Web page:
Sam the Hermit. "Sam the Hermit," has lived on the streets of our community for as long as I have lived in it. Sam, in the early years of my ministry in Los Angeles, when he was lucid of mind and approachable, was very instructive about urban life in general, and my neighborhood, in particular. Sam never asked for anything; he kept to himself and attended to the welfare of his faithful companion, his dog. You could often see him rummaging for food in the dumpsters of nearby supermarkets or restaurants. As such, his appearance did not invite contact with him (I think he wanted it that way).
One afternoon, I went to a sandwich shop to have lunch with a colleague. I had more than my fill of the order, so I packed the extra sandwich in a paper bag to eat later. As I returned to my office on foot I came upon Sam. He was sitting against the fence with his dog, seemingly enjoying the sunshine. I thought about the remnant of the sandwich I carried in the bag. Couldn't it be better used to feed the hungry than indulge my taste buds? I offered my surplus to Sam.
Sam took my bag without comment and opened it to look inside. Then he closed the bag and handed it back to me saying that he did not want it. I was taken by his response: How could he refuse such an act of charity; how dare he reject a kind offer of something he certainly could use, I thought. Apparently sensing my thoughts or seeing the offended expression on my face, he declared, "Why don't people ever ask what I need?!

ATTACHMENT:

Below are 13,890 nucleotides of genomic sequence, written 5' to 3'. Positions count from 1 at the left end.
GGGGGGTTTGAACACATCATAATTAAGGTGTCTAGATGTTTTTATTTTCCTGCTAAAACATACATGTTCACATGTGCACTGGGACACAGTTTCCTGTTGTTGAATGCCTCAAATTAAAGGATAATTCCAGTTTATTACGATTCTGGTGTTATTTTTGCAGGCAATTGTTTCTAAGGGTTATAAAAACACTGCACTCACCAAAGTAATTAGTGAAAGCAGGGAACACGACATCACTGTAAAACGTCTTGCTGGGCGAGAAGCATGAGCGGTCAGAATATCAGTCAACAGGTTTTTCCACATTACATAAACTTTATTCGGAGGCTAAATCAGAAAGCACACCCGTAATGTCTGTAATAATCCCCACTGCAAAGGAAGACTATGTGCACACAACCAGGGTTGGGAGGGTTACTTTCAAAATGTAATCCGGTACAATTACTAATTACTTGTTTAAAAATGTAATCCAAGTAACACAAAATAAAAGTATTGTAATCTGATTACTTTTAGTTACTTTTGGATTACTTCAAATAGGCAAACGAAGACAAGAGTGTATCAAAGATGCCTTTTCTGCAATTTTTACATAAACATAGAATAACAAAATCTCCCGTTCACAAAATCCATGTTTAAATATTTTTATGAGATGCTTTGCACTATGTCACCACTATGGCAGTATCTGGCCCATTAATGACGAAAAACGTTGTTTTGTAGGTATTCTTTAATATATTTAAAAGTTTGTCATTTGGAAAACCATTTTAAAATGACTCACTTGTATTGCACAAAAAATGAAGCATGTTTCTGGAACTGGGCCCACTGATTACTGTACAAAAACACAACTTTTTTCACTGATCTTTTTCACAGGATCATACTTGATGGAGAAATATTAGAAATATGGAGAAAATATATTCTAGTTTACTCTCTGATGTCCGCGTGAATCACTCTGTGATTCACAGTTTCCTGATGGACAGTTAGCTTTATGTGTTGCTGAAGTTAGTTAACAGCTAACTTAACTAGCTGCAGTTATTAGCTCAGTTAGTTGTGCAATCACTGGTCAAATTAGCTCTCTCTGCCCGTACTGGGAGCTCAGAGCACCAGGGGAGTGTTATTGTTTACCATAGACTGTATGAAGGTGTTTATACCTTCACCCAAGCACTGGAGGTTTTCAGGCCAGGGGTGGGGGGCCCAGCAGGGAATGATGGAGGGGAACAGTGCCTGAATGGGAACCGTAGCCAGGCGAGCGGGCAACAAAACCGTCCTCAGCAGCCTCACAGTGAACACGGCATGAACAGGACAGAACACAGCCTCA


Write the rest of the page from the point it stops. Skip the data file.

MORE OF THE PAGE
"Why don't people ask what I need?" rang in my ears. It was not that he was particular about what he ate, he just could no longer eat whatever he wanted or found. Sensing my perplexity, Sam went on to explain himself. Over the years living on the streets had taken a toll on him; eating food from various sources had damaged his digestive system. Furthermore, should some "kind soul" offer him something that he could not easily digest he would feel obligated to take what was offered to appease the conscience of the benefactor. Then he would either have to find another "poor soul" and share his bounty or throw it away. Neither option was tenable to him: He did not have the energy or time to go look for a potential beneficiary nor did he feel it right throwing food away (food that usually was not healthy even for his dog) and carrying the food around did not make sense as it might spoil before encountering someone who could appreciate it. Everyone, he continued, just assumed what he needed or was good for him. They looked at him and assumed certain needs that they would take care of. No one, he declared, EVER ask for HIS input.
Humbled, I meekly asked, "What do you need, Sam?" It would be a question I have asked thousands of times since that afternoon and will continue to ask; not "What can I do for you that will meet MY need?" but "What do YOU need?"